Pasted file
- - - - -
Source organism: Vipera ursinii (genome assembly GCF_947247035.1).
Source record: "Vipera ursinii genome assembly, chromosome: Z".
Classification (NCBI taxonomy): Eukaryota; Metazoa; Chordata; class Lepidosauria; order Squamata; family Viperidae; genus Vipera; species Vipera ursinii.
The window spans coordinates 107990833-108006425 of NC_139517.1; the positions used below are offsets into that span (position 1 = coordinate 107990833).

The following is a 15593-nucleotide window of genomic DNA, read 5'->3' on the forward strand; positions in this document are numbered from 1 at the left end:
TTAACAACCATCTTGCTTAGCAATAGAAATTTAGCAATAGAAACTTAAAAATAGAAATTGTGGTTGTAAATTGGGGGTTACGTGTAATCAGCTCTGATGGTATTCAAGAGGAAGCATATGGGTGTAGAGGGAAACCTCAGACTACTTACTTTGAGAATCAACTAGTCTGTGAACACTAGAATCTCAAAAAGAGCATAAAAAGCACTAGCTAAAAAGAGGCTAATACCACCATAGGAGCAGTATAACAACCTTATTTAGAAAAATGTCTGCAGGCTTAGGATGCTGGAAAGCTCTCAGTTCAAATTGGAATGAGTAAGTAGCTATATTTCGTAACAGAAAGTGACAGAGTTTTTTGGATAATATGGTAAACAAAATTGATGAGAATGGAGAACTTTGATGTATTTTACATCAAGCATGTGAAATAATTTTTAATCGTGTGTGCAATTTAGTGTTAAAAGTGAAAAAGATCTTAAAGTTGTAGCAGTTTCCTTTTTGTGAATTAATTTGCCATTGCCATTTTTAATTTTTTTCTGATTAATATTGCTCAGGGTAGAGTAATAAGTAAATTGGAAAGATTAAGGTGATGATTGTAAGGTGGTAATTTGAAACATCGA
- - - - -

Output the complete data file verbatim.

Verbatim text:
Source organism: Vipera ursinii (genome assembly GCF_947247035.1).
Source record: "Vipera ursinii genome assembly, chromosome: Z".
Classification (NCBI taxonomy): Eukaryota; Metazoa; Chordata; class Lepidosauria; order Squamata; family Viperidae; genus Vipera; species Vipera ursinii.
The window spans coordinates 107990833-108006425 of NC_139517.1; the positions used below are offsets into that span (position 1 = coordinate 107990833).

The following is a 15593-nucleotide window of genomic DNA, read 5'->3' on the forward strand; positions in this document are numbered from 1 at the left end:
TTAACAACCATCTTGCTTAGCAATAGAAATTTAGCAATAGAAACTTAAAAATAGAAATTGTGGTTGTAAATTGGGGGTTACGTGTAATCAGCTCTGATGGTATTCAAGAGGAAGCATATGGGTGTAGAGGGAAACCTCAGACTACTTACTTTGAGAATCAACTAGTCTGTGAACACTAGAATCTCAAAAAGAGCATAAAAAGCACTAGCTAAAAAGAGGCTAATACCACCATAGGAGCAGTATAACAACCTTATTTAGAAAAATGTCTGCAGGCTTAGGATGCTGGAAAGCTCTCAGTTCAAATTGGAATGAGTAAGTAGCTATATTTCGTAACAGAAAGTGACAGAGTTTTTTGGATAATATGGTAAACAAAATTGATGAGAATGGAGAACTTTGATGTATTTTACATCAAGCATGTGAAATAATTTTTAATCGTGTGTGCAATTTAGTGTTAAAAGTGAAAAAGATCTTAAAGTTGTAGCAGTTTCCTTTTTGTGAATTAATTTGCCATTGCCATTTTTAATTTTTTTCTGATTAATATTGCTCAGGGTAGAGTAATAAGTAAATTGGAAAGATTAAGGTGATGATTGTAAGGTGGTAATTTGAAACATCGA